AR: I think that’s where patience and checking your ego comes into play. If you don’t check your ego you can easily fly off the handle and say ‘I’m the designer and I’m right.’ Ultimately, any project you work on, there’s going to be several clients and key stakeholders reviewing the work and providing comments or feedback. Even if you don’t agree with what they’re saying, ultimately you have to make the client happy. That’s where having a strong design brief comes in. Unless you have a benchmark of something you’re designing against – or trying to achieve – you can design anything. It helps to have a clear starting point or a path to go down.
KH: Especially in larger companies that have tiers and tiers and tiers of people. You could make something that goes great for the middle of the corporate structure but then you get to the top and the whole project gets destroyed. Somebody saw it and didn’t like it so now it’s not happening. That’s the adaptation – the chameleon part of it – going with the flow and trying to deliver the best product you can for whoever you are working with.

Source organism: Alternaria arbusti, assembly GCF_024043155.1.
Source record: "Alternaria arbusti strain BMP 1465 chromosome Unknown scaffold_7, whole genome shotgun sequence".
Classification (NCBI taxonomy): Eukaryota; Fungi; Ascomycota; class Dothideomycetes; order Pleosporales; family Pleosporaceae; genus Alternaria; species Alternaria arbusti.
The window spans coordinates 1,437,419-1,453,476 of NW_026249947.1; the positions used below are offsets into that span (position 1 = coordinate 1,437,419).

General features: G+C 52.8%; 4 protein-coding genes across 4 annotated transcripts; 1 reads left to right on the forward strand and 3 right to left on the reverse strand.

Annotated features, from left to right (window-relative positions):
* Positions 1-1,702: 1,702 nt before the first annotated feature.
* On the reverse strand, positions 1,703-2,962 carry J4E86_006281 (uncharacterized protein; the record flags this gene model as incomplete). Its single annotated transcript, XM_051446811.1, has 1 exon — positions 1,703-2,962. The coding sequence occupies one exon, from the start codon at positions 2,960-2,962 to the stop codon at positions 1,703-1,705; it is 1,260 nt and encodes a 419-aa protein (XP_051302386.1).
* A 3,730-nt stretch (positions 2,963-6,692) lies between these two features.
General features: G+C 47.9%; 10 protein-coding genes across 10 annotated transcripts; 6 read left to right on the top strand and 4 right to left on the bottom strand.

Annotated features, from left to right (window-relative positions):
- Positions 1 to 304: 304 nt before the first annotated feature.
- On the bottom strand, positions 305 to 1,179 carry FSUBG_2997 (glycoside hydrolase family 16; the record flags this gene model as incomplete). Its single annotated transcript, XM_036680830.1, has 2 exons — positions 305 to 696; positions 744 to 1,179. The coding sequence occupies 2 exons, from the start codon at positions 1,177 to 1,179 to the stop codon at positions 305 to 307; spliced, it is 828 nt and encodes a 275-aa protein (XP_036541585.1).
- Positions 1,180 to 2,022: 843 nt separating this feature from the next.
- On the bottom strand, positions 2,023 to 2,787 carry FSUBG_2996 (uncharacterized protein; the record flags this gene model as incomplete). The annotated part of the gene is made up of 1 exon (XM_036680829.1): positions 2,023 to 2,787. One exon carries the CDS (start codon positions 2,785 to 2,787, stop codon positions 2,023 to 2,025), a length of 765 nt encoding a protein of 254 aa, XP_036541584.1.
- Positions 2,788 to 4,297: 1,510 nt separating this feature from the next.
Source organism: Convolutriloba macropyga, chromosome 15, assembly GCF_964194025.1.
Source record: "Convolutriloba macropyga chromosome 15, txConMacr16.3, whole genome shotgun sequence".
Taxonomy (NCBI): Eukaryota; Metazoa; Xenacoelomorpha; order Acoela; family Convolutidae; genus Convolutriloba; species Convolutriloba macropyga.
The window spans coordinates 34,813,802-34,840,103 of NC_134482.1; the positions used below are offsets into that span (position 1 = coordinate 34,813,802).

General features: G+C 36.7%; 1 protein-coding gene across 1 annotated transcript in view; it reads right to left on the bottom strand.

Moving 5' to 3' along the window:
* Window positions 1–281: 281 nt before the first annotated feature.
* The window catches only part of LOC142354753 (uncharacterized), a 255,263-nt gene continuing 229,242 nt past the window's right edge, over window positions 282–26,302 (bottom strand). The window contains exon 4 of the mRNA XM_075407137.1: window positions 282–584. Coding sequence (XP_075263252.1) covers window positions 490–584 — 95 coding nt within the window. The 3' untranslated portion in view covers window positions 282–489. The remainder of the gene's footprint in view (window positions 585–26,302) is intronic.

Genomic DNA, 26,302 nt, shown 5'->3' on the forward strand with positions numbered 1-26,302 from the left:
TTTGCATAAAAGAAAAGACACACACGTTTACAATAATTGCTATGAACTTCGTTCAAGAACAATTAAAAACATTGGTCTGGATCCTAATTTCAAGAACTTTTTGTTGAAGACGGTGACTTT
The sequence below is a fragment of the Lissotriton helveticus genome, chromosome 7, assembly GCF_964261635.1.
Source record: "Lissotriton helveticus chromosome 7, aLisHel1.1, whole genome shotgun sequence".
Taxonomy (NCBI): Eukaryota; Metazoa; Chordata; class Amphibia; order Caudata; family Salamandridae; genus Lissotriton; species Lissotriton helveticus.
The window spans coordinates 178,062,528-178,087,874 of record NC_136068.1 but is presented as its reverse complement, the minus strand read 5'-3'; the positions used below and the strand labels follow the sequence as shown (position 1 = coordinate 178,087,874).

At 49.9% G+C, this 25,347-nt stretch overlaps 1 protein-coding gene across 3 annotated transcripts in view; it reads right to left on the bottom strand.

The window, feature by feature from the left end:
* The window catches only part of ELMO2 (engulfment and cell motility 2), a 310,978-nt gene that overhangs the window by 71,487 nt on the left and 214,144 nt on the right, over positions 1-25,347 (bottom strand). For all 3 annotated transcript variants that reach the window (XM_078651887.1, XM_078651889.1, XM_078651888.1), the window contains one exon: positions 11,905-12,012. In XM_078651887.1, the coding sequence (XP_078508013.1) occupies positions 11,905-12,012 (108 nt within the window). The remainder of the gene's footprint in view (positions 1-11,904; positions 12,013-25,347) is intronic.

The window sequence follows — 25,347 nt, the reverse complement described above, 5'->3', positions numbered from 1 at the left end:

Do you have a favorite project you’ve worked on in your time here?
KH: I like working on kids’ packaging. We had a client who gave us a lot of flexibility when we were coming up with conceptual stuff. I think it’s fun to work on lighthearted packaging. I can take my artistic background and create new characters and be playful. My husband likes to say we never need to get a golden retriever because I am all the golden retriever energy our family needs. That’s me as a person. Super goofy [laughs].
AR: I’ve been trying to think what my favorite project is. We do a lot of conceptual work that’s 5 to 10 years into the future. So, it may never see the light of day because it’s too blue sky. That’s not unique to Product Ventures. A lot of stuff is on the cutting room floor.